Is Bullying a big problem?

Bullying is becoming a huge problem. Among girls and boys, it’s making many lives very miserable and often leads to depression and desperation. Liz Norman has researched bullying extensively and writes: “No matter which form the bullying takes, for those on the receiving end (the ones that are teased, talked about, ignored, punched, written about in letters, getting rude phone calls, sms’s etc.) – it is extremely painful.”

“Bullying in its most simple definition is an act of ‘violence’. This means that, no matter what the form, it hurts either emotionally, physically or both. According to the experts, most bullies usually have low self-esteem and poorly developed skills at dealing with the pressures of life. They try and hide this by appearing to be powerful and get this power from hurting others.” “Bullies identified by the age of 8 are 6 times more likely to end up with serious criminal records by the age of 30. They’re also at risk of getting involved in relationships that can become physically and emotionally abusive. Children that have a history of bullying and parents that allow them to make excuses for this behaviour, tend to develop into adults that do not take responsibility for their own actions. It is important to note that when a child has parents who try and stop bullying behaviour, although this might be uncomfortable for the family, it does help the child learn more positive ways of dealing with issues. As bullies tend to have low self-esteem, one way of improving self-esteem is to learn new problem solving, decision making and communication skills. In order for children to do this, they need parents to be involved in the process.”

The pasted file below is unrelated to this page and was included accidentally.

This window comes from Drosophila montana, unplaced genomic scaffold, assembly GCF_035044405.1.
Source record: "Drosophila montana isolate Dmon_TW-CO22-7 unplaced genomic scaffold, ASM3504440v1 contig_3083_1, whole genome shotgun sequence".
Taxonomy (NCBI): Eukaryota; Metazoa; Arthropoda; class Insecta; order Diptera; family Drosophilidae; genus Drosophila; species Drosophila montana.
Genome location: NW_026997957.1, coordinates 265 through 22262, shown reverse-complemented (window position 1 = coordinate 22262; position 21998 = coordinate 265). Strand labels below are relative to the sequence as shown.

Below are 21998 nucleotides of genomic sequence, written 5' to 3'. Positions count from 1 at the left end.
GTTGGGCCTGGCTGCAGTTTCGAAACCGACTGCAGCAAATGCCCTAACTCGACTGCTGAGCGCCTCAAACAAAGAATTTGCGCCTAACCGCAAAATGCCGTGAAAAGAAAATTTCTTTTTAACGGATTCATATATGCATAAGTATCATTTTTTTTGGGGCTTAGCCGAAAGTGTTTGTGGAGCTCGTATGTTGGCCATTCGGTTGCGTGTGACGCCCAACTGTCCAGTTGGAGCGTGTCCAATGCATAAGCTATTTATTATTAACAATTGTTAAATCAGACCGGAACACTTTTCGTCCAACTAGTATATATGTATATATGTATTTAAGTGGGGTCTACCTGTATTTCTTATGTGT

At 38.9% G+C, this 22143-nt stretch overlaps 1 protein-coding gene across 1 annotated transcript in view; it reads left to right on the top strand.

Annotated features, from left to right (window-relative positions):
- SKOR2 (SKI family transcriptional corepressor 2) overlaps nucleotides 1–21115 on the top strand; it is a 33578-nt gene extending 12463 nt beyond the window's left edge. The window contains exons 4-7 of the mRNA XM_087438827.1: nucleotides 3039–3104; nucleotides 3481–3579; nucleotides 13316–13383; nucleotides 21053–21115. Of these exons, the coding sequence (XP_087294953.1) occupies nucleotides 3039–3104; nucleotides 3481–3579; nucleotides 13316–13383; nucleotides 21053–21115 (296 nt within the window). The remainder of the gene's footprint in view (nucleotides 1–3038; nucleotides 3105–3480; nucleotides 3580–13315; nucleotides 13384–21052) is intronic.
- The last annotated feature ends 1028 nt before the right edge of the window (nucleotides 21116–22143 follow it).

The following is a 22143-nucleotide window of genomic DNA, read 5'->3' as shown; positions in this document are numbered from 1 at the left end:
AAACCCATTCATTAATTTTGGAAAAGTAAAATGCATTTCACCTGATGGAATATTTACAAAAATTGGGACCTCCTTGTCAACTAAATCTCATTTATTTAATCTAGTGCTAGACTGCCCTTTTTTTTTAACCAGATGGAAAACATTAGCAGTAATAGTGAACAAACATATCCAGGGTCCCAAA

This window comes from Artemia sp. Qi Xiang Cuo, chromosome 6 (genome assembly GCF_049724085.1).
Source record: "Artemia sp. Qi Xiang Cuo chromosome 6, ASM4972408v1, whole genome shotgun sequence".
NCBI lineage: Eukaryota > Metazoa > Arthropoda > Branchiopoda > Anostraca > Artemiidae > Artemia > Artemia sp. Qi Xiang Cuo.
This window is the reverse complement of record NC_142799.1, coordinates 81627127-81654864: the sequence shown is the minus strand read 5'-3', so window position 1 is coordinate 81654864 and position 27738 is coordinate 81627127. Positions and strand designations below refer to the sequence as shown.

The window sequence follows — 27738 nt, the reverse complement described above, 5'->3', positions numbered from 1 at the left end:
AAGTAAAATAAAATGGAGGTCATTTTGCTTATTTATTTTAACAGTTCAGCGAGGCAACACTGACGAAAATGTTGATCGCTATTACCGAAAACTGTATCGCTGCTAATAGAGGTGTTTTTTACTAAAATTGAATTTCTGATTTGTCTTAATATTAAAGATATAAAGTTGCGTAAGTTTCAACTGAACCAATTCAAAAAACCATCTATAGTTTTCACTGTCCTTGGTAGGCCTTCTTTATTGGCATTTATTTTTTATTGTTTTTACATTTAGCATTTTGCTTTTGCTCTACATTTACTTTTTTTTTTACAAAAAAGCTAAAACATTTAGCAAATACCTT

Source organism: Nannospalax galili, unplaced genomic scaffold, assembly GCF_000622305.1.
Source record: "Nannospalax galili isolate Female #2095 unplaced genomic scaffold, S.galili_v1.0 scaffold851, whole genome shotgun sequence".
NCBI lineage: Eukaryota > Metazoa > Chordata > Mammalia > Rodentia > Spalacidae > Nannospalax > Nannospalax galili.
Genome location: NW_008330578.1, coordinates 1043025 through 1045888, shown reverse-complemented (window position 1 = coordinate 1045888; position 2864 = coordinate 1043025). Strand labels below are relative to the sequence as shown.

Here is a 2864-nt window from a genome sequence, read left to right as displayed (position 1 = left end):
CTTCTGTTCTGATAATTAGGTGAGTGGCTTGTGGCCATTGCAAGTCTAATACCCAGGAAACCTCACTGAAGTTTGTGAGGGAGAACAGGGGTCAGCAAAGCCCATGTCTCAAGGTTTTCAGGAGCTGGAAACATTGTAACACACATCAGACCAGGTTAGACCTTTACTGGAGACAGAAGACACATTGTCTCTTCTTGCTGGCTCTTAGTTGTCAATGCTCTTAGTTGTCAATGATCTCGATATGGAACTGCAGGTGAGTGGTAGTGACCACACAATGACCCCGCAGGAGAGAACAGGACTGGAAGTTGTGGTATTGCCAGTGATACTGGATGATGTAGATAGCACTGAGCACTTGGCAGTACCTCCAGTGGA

Bullies come in all shapes and sizes

“In life the possibility of meeting a bully is always present. Bullies come in many forms: big strong boys/girls/adults, small quiet people with the knack of saying hurtful things, clever/devious people who know when to say things that make others feel humiliated etc. Bullies are found in schools, companies, universities, i.e. everywhere. There are three important skills to help you cope with a bully: “Name the person. If you experience anything that makes you feel as though you are a victim in some way, tell a caring adult about this experience. Don’t let the bully remain un-named – this gives them power to continue tormenting you and others. By naming them (and your experience), help can be organised for both yourself and the bully. Naming takes courage, but is the most important step in stopping the bully and helping you gain control of your own experiences.

Advice to help detach from the bully

This is called taming your feelings. Detach yourself from the bully. You need to find ways of not being in the same company as the bully. If he/she is one of your “friends” – end the friendship. If the bully is an older pupil, once you have named him/her, say you don’t want to be in the same place as that person. If the bully is a family member, it might not be physically possible to avoid the person, but you can detach emotionally and remind yourself you do not deserve to be a victim. In family
bullying sometimes professional help might be required to change the pattern. By detaching yourself you become able to take control of the situation. This is called claiming – you have claimed your life for yourself!”

Learning to Name, Tame and Claim are three very important life skills. They will help you deal effectively with most problems that come your way.

If you would like to learn more about this important topic, please check out our Life Talk book series over here.

Share This